US 20040252632 A1 Abstract Embodiments of the present invention relate to methods and systems of transmitting data signals from at least one transmitting terminal with a spatial diversity capability to at least two receiving user terminals, each provided with spatial diversity receiving device. The methods and systems are useful, for example, in communication between terminals, e.g., wireless communication. In certain embodiments, transmission can be between a base station and two or more user terminals, wherein the base station and user terminals are each equipped with more than one antenna.
Claims(42) 1. A method of transmitting data signals from at least one transmitting terminal with a spatial diversity capability to at least two receiving user terminals, each having a spatial diversity receiving capability, the method comprising:
dividing data signals into a plurality of streams of sub-user data sub-signals; determining combined data signals in at least one transmitting terminal, said combined data signals being transformed versions of said streams of data sub-signals, wherein on receiving user terminals at least one spatial diversity device receives data sub-signals specific for the corresponding receiving user terminal; inverse subband processing of said combined data signals; transmitting with said at least one spatial diversity device said inverse subband processed combined data signals; receiving data signals on at least one of said receiving terminals by at least one spatial diversity receiving device, said received data signals being at least a function of said inverse subband processing of said combined data signals; determining on at least one of said receiving terminals estimates of said data sub-signals from said received data signals; and collecting said estimates of said data sub-signals into estimates of said data signals. 2. The method of 3. The method of 4. The method of 5. The method of 6. The method of 7. The method of determining intermediate combined data signals by subband processing said data signals; and determining said combined data signals from said intermediate combined data signals. 8. The method of 9. The method of 10. The method of said subbands, being involved in inverse subband processing, are grouped into sets, at least one set comprising at least two subbands; determining combined data signals in said transmitting terminal comprises:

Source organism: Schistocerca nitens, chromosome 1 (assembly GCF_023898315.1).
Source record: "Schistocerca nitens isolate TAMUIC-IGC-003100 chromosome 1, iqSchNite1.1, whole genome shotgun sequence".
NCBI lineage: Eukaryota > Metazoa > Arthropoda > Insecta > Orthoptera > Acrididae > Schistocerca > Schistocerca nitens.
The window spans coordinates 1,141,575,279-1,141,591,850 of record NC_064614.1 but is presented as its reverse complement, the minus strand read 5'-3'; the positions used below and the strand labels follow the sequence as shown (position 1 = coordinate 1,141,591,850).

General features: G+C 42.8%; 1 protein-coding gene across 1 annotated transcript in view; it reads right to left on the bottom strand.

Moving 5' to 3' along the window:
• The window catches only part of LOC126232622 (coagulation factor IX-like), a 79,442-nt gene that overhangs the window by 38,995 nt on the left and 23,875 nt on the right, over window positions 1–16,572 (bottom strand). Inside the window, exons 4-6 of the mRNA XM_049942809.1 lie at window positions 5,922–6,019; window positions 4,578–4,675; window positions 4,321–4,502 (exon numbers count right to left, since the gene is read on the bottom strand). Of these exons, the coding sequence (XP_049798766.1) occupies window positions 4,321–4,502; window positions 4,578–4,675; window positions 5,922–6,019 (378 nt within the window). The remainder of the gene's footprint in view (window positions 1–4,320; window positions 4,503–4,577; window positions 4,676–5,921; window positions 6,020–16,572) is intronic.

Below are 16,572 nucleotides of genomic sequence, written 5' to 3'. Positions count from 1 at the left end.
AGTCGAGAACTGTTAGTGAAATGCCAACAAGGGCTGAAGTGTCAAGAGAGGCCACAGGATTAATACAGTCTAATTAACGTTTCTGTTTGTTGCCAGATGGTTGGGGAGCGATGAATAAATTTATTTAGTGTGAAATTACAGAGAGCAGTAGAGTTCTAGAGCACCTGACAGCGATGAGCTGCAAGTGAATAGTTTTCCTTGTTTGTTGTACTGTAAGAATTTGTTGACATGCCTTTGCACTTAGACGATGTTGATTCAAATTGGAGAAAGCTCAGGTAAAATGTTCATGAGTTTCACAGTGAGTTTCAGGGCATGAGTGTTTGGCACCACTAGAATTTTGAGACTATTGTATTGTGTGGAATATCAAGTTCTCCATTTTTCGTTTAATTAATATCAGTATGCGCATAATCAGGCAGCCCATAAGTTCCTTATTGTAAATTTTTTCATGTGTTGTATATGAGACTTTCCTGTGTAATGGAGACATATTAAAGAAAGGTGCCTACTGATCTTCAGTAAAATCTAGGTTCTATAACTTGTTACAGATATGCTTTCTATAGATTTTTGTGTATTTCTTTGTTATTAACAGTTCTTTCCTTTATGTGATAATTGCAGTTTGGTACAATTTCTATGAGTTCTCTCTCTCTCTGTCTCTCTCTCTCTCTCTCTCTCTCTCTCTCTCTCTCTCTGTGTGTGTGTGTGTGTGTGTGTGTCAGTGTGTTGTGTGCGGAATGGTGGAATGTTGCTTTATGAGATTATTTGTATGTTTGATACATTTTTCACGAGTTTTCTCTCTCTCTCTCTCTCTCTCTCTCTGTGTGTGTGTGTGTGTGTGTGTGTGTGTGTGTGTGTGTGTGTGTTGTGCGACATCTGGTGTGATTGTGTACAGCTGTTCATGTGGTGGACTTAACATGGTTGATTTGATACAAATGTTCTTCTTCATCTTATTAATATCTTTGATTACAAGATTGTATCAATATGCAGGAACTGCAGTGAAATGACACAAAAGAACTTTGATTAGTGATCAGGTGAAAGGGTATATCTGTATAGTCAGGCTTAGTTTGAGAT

determining relations between said data signals and said combined data signals on a set-by-set basis; and
exploiting said relations between said data signals and said combined data signals for determining said data signals.
11. The method of 12. The method of 13. The method of 14. The method of 15. The method of 16. A method of transmitting data signals from at least two transmitting terminals, each having spatial diversity transmitting capability, to at least one receiving terminal with a spatial diversity receiving capability, the method comprising:
dividing data signals into a plurality of streams of sub-user data sub-signals; transforming versions of said streams of sub-user data sub-signals into transformed data signals; transmitting from transmitting terminals said transformed data signals; receiving on a spatial diversity receiving device received data signals being at least a function of at least two of said transformed data signals; subband processing of at least two of said received data signals in said receiving terminal; applying a linear filtering on said subband processed received data signals, said linear filtering and said transforming being selected such that the filtered subband processed received data signals are specific for one of said transmitting terminals; determining estimates of said data sub-signals from said filtered subband processed received data signals in said receiving terminal; and collecting said estimates of said data sub-signals into estimates of said data signals. 17. The method of 18. The method of 19. The method of 20. The method of determining intermediate estimates of said data sub-signals from said subband processed received data signals in said receiving terminal; and obtaining said estimates of said data sub-signals by inverse subband processing said intermediate estimates. 21. An apparatus for transmitting inverse subband processed combined data signals to at least one receiving user terminal with a spatial diversity device, the apparatus comprising: